Hellgrammites: even their name sounds scary.
But as frightening as they may appear, they are among the more innocuous insect larvae you are likely to see in Maine.
Found under rocks in rivers or streams, hellgrammites are the larval stage of dobsonflies, which appear equally ferocious.
“It’s a really nasty looking critter,” said Jim Dill, pest management specialist with University of Maine Cooperative Extension. “The male is a really strange looking critter with two long mandibles out in front that can be an inch long [and] in the insect state the body can be 2 1/2 inches long with inch-long mandibles.”
Looks aside, dobsonfly larvae are probably best known as one of the best baits for bass fishing in Maine. Additionally, they only live in clean, pollution-free river water, making them a great indicator species of the water’s quality.
Dobsonfly larvae play an important role in measuring water quality in Maine, according to Jeanne DiFranco, aquatic biologist and manager of the Maine Department of Environmental Protection’s biological monitoring program, due in large part to its predatory nature and how long it remains in the larval stage — up to three years.
“Being longer lived means they are in the water for a longer period of time,” DiFranco said. “That means they can integrate the effects of any pollution sources over that period of time.”
That, and the fact that a hellgrammite is eating other things that live in the same water, would allow any pollutants to accumulate in its own body over time.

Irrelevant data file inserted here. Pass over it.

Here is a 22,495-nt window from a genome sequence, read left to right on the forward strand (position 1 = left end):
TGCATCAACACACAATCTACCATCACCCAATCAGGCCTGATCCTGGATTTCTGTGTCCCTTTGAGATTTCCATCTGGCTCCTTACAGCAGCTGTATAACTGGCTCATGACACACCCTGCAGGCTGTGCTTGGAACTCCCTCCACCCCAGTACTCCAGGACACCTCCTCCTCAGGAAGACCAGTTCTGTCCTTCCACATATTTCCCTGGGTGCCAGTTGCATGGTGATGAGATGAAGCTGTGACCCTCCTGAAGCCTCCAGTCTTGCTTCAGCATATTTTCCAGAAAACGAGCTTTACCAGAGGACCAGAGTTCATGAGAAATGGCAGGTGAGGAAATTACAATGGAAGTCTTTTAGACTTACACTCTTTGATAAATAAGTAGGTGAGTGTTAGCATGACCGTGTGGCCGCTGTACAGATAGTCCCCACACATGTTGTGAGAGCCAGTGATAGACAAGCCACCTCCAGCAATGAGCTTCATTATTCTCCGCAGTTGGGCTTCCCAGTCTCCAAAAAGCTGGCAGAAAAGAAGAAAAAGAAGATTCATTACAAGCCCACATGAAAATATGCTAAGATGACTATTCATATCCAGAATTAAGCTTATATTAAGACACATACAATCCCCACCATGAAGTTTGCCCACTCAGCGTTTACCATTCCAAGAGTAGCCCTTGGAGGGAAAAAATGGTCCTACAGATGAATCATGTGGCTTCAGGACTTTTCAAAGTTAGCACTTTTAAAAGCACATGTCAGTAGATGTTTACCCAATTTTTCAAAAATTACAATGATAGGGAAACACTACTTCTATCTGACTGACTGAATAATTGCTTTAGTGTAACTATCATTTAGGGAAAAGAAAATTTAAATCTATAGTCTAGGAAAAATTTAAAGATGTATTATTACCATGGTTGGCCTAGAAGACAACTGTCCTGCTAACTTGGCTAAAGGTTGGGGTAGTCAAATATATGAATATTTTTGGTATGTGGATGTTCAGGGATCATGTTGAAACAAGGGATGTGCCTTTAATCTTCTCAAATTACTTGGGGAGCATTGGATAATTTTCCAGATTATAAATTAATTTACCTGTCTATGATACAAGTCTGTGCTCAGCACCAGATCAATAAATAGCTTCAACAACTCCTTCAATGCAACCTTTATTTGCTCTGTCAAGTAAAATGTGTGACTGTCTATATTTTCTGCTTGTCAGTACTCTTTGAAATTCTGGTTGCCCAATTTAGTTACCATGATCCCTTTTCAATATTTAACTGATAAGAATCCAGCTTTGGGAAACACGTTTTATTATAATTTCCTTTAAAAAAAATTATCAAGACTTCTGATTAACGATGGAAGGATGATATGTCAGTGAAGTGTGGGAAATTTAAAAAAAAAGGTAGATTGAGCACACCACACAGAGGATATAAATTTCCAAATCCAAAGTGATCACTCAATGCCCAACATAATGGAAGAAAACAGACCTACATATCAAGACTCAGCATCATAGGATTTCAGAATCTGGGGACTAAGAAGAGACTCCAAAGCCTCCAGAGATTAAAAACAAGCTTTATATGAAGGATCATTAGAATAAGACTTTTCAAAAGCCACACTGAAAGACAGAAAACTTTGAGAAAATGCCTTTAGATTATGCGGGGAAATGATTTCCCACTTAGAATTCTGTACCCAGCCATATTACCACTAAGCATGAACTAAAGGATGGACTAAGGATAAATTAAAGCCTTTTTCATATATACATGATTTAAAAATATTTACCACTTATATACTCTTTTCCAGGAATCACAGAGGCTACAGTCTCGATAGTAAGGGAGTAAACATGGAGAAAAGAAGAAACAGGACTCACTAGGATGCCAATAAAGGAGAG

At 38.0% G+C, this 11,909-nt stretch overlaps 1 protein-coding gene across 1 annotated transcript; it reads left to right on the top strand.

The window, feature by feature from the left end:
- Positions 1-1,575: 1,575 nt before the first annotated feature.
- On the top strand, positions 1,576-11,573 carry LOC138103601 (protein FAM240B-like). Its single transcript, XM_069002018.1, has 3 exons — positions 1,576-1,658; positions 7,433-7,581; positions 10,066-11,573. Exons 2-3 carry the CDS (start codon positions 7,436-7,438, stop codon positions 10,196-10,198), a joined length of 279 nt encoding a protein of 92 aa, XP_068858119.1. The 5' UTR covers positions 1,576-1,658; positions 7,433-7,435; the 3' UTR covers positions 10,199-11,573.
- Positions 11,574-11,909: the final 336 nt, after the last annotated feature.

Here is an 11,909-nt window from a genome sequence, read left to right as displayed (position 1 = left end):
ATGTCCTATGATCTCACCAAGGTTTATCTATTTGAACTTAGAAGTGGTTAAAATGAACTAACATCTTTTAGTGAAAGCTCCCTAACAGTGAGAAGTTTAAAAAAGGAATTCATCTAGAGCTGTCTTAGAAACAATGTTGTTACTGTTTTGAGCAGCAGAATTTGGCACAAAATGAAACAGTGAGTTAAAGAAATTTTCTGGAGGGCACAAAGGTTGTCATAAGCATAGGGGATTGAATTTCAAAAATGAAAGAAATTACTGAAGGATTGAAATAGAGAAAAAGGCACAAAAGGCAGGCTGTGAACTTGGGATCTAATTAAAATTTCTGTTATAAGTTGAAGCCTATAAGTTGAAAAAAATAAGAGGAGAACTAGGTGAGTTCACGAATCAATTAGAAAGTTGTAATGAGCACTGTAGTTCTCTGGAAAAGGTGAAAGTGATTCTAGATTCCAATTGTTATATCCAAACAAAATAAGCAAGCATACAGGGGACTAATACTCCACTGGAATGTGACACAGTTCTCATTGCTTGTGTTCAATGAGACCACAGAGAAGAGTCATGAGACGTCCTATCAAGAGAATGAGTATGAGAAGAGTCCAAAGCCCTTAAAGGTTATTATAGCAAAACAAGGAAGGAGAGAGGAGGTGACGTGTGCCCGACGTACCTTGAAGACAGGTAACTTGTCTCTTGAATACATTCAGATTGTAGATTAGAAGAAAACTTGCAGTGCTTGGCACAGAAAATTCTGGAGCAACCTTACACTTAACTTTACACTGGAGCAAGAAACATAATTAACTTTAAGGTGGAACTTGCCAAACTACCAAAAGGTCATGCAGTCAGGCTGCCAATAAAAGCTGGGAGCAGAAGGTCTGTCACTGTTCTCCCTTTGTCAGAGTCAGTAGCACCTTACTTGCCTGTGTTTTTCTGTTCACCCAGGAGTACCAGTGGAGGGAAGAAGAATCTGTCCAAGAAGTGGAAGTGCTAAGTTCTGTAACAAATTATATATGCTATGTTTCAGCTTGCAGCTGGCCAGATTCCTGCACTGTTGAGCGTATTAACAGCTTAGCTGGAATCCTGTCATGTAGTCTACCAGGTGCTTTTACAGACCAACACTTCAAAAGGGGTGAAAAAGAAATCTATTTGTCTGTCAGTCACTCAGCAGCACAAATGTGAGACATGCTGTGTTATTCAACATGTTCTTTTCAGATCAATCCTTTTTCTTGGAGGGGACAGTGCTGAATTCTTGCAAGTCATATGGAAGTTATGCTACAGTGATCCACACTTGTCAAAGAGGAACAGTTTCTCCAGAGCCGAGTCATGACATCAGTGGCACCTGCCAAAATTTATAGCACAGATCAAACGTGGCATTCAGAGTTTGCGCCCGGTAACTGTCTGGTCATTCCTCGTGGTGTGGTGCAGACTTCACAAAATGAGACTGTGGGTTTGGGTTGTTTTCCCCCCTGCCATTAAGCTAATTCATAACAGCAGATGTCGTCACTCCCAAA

“If the larva is there for three years and still thriving, that’s a good thing,” DiFranco said. “The water has to be of good quality over that period of time.”
Adult dobsonflies do not feed at all, according to Dill. But the hellgrammites catch and eat small fish, other insect larvae and pretty much anything else that wanders by that they can catch with their sharp mandibles.
“They are a top predator in the bug world,” DiFranco said. “They are built for hunting.”
Despite those vicious-looking pincer attachments, hellgrammites pose little threat to humans. They will try to bite if they are harassed and those pincers can pierce the skin, but the bites are not harmful.
“Those mandibles are mostly for show and, on the males, for tussling with other males for mating,” Dill said. “I have handled them before and have never been bitten, but I am careful because even if I get bitten by accident, it could be painful.”
DiFranco said she’s never been bitten, but did have one latch on to her finger one time and said it was with impressive force.
Hellgrammites used to be commonly sold in bait shops around Maine, but Dill said that stopped when sales began depleting the natural populations of the larvae. Today, dedicated bass fishermen spend time turning over rocks to collect their own.
“These critters are part of our ecosystem,” Dill said. “They are an important part of the food chain and a pretty good meal for fish and other critters.”